Summer Emeralds

Summer Emeralds

By Tom Schroeder
Photos courtesy of Tom Schroeder.

sweat bees woodland sunflower

Sweat bees on Woodland Sunflower

Visiting your flowers this summer are the green gems of the native bee world, the Metallic Green Sweat Bees. These harmless, quarter to half inch, bees live out their entire lives in your yard and need your help to survive. They will provide not only pollinating services but beauty and interest in your garden.

These bees get their name from their shiny green bodies and the fact that some species are attracted to human sweat. These little Sweat Bees are not aggressive and will ignore you while they go about gathering pollen and nectar in the garden.

Their head and thorax are a beautiful, reflective, emerald green. They always remind me of the Iron Man comic book character because they appear to be encased in metal. Their abdomen color can vary. It can be emerald green or a beautiful copper tone or black and white stripes.

sweat bee sedum

Sweat bee on Sedum

They live an interesting life cycle in your yard and garden that is very different than what we think of when we imagine a bee. The adult bees emerge from an underground tunnel in June. The bees live in the flying, adult form for 6 to 8 weeks and then die. The emerging males seek patches of flowers and wait there for females. The females emerge and seek out nesting sites and flowers to feed on.

green sweatbee landing BB Lily

Sweat bee landing on blackberry lily

The bees nest in bare dirt. The hard working female bee digs a tunnel, 12 to 18 inches deep, much like a little ant nest. She lines the sides of it with secretions from her body which makes it water resistant and cuts down on fungal growth. She then makes 7 to 20 foraging trips, visiting hundreds of flowers, to gather enough pollen to provision one egg cell. She packs the pollen into a little mound called a “bee loaf” and lays one egg on it. After that she seals off the egg cell and repeats the foraging, forming another the bee loaf and lays another egg. She will repeat this process to lay up to 12 eggs. Then she seals off the tunnel. The eggs hatch underground after a few days. The larva feed on the pollen and develop through 5 stages until they become a pupa. The pupa forms a primitive cocoon and then rests underground until the next summer when it develops into an adult and emerges to repeat the cycle.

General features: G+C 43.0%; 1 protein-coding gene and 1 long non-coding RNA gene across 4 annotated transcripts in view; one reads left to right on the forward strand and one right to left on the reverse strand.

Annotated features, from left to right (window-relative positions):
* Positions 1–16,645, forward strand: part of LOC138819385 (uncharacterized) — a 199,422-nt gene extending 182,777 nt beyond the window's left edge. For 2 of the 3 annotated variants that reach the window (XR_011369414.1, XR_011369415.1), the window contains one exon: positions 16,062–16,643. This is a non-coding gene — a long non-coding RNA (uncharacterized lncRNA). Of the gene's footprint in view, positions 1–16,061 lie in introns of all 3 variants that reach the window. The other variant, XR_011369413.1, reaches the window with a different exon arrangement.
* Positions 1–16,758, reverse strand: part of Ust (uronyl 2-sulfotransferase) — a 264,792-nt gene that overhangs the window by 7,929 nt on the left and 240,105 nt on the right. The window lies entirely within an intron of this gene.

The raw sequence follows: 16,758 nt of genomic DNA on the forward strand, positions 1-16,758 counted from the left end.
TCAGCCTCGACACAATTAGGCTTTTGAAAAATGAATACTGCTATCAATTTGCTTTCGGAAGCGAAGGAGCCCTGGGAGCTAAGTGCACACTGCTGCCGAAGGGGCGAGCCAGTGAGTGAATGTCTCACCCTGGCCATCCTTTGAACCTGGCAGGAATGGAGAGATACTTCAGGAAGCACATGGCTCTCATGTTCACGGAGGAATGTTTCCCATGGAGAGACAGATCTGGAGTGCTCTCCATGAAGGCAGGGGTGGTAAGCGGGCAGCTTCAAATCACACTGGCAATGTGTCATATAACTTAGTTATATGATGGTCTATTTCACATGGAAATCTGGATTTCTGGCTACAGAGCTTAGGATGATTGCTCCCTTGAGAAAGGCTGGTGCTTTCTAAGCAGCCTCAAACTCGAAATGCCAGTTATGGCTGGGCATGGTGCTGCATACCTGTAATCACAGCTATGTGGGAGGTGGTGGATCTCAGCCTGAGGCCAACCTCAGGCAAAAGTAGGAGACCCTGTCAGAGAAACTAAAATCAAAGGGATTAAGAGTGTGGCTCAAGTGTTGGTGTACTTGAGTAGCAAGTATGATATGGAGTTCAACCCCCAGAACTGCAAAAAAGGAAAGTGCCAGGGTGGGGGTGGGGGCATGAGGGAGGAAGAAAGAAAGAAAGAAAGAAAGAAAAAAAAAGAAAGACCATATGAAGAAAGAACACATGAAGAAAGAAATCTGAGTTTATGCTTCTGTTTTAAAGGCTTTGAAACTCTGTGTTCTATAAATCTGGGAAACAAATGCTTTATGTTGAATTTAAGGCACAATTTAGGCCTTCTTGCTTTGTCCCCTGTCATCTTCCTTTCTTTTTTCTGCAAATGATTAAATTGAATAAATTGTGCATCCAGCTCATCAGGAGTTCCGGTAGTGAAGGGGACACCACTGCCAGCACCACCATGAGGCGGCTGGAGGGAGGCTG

For the summer, fall and winter, under our feet, while we mow the lawn and while we walk through the garden, the little Sweat Bee pupa are resting underground.

Metallic Green Sweat Bees only need three things in order to coexist with us in our yards and gardens. They need a variety of open faced flowers, blooming June to November, bare dirt for nesting sites and no pesticide exposure.

green sweat bee sedum

Sweat bee on sedum

The Xerces Society recommends North America natives: Annual Sunflower, perennial Rosinweed Sunflower, Purple Coneflower, Prairie Clover, Blazing Star, Helenium, Agastache, Rudbeckia, Goldenrod, and Asters. Many seed companies now identify bee friendly plants. Recommended non-natives are: Dianthus, Cleome, Raspberry, Dill, Basil, fall blooming Sedum, Caryopteris Bush, and Panicle Hydrangea Bush.

Sweat bees need bare dirt patches to nest. Consider not mulching part of your garden. Leave bare spots between turf grass in your lawn. Plant fountain grass forms like native Prairie Drop Seed or the non native Miscanthus grass and leave the dirt bare under the cascading grass. The female bees will decide the best place to build their nest tunnel.

Minimize your use of pesticides. What you spray to kill the bad bugs will also kill the good bugs. There are many good books on Integrated Pest Management.

The beautiful Metallic Green Sweat Bees have lived in the Kansas City area since long before humans migrated here. They now depend on our help to provide them a habitat for their survival. In return they will provide us with pollenating services and flying emerald beauty.

Tom Schroeder is a Missouri Master Naturalist and a volunteer for Kansas City Wildlands. He gardens in south Kansas City.

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